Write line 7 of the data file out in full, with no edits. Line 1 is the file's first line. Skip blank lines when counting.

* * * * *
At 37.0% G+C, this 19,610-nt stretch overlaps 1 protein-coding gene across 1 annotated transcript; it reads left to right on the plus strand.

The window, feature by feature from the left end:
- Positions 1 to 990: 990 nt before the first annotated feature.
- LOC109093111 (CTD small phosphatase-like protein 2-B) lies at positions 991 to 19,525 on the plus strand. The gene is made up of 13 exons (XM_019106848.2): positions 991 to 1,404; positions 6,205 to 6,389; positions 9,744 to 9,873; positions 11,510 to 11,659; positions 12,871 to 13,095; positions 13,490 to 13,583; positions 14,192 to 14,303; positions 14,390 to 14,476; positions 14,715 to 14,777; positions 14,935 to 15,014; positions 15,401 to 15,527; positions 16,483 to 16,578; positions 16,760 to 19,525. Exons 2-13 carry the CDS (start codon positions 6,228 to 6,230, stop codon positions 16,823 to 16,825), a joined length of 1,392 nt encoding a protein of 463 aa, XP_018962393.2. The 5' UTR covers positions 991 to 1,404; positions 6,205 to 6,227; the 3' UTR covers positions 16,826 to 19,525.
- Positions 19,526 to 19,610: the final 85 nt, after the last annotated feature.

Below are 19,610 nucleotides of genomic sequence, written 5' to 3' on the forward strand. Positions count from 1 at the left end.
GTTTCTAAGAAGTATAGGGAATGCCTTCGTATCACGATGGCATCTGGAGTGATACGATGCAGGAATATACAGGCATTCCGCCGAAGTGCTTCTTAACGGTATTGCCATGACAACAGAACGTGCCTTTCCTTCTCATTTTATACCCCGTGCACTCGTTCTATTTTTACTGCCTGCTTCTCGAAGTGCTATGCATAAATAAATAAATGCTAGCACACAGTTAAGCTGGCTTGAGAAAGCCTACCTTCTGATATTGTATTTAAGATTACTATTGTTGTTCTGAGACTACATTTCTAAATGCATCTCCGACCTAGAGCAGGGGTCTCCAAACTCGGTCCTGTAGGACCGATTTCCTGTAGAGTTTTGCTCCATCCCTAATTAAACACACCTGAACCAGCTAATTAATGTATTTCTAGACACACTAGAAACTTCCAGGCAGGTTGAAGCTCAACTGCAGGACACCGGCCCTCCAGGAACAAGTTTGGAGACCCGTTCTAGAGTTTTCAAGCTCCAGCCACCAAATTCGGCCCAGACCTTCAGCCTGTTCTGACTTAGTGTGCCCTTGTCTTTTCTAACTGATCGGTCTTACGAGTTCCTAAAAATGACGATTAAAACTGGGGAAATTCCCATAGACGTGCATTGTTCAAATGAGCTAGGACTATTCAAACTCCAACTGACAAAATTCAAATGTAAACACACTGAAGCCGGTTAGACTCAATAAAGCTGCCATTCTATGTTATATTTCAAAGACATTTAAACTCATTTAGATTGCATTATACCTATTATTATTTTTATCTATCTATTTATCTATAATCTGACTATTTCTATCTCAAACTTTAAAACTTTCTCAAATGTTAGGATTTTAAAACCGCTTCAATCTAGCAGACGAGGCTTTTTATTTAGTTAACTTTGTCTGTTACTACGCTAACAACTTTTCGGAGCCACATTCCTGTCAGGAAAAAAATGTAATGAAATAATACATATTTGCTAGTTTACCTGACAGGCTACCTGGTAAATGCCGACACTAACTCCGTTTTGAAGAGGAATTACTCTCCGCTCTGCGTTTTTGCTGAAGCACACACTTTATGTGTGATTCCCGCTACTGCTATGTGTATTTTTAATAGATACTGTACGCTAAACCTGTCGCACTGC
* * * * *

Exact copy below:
GTTTCTAAGAAGTATAGGGAATGCCTTCGTATCACGATGGCATCTGGAGTGATACGATGCAGGAATATACAGGCATTCCGCCGAAGTGCTTCTTAACGGTATTGCCATGACAACAGAACGTGCCTTTCCTTCTCATTTTATACCCCGTGCACTCGTTCTATTTTTACTGCCTGCTTCTCGAAGTGCTATGCATAAATAAATAAATGCTAGCACACAGTTAAGCTGGCTTGAGAAAGCCTACCTTCTGATATTGTATTTAAGATTACTATTGTTGTTCTGAGACTACATTTCTAAATGCATCTCCGACCTAGAGCAGGGGTCTCCAAACTCGGTCCTGTAGGACCGATTTCCTGTAGAGTTTTGCTCCATCCCTAATTAAACACACCTGAACCAGCTAATTAATGTATTTCTAGACACACTAGAAACTTCCAGGCAGGTTGAAGCTCAACTGCAGGACACCGGCCCTCCAGGAACAAGTTTGGAGACCCGTTCTAGAGTTTTCAAGCTCCAGCCACCAAATTCGGCCCAGACCTTCAGCCTGTTCTGACTTAGTGTGCCCTTGTCTTTTCTAACTGATCGGTCTTACGAGTTCCTAAAAATGACGATTAAAACTGGGGAAATTCCCATAGACGTGCATTGTTCAAATGAGCTAGGACTATTCAAACTCCAACTGACAAAATTCAAATGTAAACACACTGAAGCCGGTTAGACTCAATAAAGCTGCCATTCTATGTTATATTTCAAAGACATTTAAACTCATTTAGATTGCATTATACCTATTATTATTTTTATCTATCTATTTATCTATAATCTGACTATTTCTATCTCAAACTTTAAAACTTTCTCAAATGTTAGGATTTTAAAACCGCTTCAATCTAGCAGACGAGGCTTTTTATTTAGTTAACTTTGTCTGTTACTACGCTAACAACTTTTCGGAGCCACATTCCTGTCAGGAAAAAAATGTAATGAAATAATACATATTTGCTAGTTTACCTGACAGGCTACCTGGTAAATGCCGACACTAACTCCGTTTTGAAGAGGAATTACTCTCCGCTCTGCGTTTTTGCTGAAGCACACACTTTATGTGTGATTCCCGCTACTGCTATGTGTATTTTTAATAGATACTGTACGCTAAACCTGTCGCACTGC